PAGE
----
It's the most wonderful time of the year!... Yes, Halloween that is. It's always been my favourite holiday, ever since I was a little kid pretending to be a witch. I've loved magic and spookiness from a very young age, gravitating towards horror movies that leave me hiding behind a cushion — and I have a horror movie scream to match.
Halloween is the time of the year where everyone celebrates something that I was kind of shunned for as a kid. Loving witches is weird, unless it's Halloween. Wearing all black as a kid? Weird, unless it's Halloween. Halloween has always spoken to my dark magic little heart.
I write urban fantasy, so of course I'm going to adore the holiday that celebrates witches, werewolves, vampires, and the paranormal walking our streets alongside humans! It's that kind of thing that had me reading urban fantasy while everyone else was getting in with the cool crowd. Spoiler alert, we are the coolest.
Halloween is pretty much the only day of the year that celebrates werewolves and shifters. Unless Ireland decides to add yet another bank holiday to our calendar (we love a long weekend!), but I think I'll have a hard time pushing for 'National Shifter Day'.
Thousands of years ago, Samhain was the division between the lighter and darker halves of the year in Celtic Ireland. Festivities took place on the eve of Samhain to mark the end of the Celtic year and the beginning of the new one, because they believed night preceded day — their version of New Year's Eve.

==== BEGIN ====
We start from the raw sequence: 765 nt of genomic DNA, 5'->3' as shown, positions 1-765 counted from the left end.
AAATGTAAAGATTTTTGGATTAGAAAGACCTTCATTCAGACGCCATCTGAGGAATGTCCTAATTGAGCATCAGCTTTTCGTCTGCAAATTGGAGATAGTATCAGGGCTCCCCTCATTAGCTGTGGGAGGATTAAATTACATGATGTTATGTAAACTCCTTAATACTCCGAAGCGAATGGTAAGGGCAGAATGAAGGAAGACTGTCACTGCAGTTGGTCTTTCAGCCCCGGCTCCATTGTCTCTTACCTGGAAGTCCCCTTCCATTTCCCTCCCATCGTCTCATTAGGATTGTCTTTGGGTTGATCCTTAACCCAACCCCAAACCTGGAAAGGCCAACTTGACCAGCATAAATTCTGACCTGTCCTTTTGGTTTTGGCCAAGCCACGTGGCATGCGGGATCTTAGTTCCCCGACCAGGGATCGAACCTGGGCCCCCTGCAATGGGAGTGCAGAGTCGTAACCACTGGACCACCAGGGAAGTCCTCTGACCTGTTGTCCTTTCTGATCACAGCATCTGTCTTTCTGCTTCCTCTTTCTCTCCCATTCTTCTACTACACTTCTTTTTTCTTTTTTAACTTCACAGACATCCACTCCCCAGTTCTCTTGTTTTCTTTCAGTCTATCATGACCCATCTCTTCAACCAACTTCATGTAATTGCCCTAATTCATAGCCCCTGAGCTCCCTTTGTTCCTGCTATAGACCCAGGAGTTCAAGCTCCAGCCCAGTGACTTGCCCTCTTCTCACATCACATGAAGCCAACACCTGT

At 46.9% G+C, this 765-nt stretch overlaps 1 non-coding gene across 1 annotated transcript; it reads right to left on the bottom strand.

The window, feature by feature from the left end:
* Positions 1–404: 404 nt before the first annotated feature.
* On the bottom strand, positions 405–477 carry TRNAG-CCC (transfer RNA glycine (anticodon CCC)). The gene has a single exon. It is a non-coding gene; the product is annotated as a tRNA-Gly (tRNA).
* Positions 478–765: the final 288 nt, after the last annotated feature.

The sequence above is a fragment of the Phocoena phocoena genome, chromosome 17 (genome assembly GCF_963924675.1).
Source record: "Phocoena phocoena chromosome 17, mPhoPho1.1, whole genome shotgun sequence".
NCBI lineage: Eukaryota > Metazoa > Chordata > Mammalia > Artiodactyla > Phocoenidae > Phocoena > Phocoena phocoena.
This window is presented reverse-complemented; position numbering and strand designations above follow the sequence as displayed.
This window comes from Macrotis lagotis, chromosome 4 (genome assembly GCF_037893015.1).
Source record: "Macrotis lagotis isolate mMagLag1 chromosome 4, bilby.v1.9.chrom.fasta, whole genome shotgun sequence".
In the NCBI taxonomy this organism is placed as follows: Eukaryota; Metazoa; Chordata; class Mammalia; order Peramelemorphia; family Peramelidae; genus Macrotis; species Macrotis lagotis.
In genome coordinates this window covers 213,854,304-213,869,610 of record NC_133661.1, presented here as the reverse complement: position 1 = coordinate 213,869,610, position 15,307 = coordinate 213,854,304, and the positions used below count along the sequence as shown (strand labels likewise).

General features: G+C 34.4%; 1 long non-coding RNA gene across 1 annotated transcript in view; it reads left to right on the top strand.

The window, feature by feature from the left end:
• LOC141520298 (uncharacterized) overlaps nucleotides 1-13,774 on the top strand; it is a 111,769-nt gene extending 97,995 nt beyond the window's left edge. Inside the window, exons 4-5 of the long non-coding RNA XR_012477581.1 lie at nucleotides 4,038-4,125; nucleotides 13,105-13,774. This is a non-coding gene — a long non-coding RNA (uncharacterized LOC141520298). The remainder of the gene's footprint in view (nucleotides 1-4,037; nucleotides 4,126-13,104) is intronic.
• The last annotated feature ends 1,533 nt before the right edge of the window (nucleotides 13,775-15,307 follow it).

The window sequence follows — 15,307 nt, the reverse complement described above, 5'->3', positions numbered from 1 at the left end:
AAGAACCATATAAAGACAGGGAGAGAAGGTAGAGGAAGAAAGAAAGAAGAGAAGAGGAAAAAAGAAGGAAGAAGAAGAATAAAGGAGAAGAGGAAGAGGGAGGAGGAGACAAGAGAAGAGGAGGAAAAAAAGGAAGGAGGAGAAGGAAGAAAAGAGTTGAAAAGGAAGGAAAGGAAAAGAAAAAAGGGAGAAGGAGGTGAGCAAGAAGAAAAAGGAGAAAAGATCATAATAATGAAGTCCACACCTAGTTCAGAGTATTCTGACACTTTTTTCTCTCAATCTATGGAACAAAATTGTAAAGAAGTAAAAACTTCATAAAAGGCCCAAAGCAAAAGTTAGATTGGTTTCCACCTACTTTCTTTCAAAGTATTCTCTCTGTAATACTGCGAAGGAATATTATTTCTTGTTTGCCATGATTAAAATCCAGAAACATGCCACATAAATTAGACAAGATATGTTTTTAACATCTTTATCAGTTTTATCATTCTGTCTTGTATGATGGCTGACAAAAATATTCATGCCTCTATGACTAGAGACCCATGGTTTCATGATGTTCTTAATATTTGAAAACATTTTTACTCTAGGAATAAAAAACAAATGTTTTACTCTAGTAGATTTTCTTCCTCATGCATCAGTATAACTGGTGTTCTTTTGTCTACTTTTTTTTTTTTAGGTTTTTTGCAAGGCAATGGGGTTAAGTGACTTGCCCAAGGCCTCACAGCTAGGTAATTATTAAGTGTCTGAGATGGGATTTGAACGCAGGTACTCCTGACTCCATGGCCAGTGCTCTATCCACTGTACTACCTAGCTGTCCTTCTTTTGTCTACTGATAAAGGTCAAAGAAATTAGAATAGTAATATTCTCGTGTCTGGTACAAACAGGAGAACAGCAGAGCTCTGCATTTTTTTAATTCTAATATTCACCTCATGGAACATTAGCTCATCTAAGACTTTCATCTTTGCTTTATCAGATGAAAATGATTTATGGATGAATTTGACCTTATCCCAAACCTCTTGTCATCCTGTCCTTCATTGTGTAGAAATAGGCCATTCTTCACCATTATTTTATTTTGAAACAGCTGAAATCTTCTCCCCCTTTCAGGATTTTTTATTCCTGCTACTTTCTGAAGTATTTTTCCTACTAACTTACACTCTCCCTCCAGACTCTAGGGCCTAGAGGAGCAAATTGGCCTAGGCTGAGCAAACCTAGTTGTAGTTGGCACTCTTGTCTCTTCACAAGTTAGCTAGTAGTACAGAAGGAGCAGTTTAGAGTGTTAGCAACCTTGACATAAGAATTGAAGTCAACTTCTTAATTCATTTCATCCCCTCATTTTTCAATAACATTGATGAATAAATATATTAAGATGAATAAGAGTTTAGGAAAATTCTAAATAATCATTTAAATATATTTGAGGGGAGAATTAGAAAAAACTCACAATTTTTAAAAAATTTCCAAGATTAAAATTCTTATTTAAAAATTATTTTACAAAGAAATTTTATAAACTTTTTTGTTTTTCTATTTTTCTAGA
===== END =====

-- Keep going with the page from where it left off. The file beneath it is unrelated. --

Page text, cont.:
We invited our ancestors (the nice ghosts) inside our homes, wearing costumes and masks to disguise ourselves and ward off harmful spirits. Food was prepared for both the living and the dead. We believed that during this time, the division between our world and the otherworld was at its thinnest, allowing spirits to pass through. Spooky, eh?
There are even some sites in Ireland linked to Samhain. Tlachtga, the Hill of Ward, in County Meath is known as the birthplace of Halloween. Fires were lit here and people would come from all over the country to celebrate the Celtic New Year to honour their ancestors. Pilgrims would rekindle the household fires they had extinguished with fire from the sacred Samhain Fires of Tlachtga.
Another is Rathcroghan Cave in County Roscommon, known as Cruachan or Oweynagcat, the cave of the cats. It's said to be the entrance to the otherworld where the shapeshifter The Morrigan, the Great Warrior Queen of the Tuatha dé Danann, comes forth on the night of Samhain.
Now for a more recent urban legend. Nestled amongst the Dublin mountains on the top of Montpelier Hill, lies the burnt out remains of The Hellfire Club. The topic of many ghostly tales and stories circulating, The Hellfire Club is believed to be haunted, a site at which history and urban myth intertwine.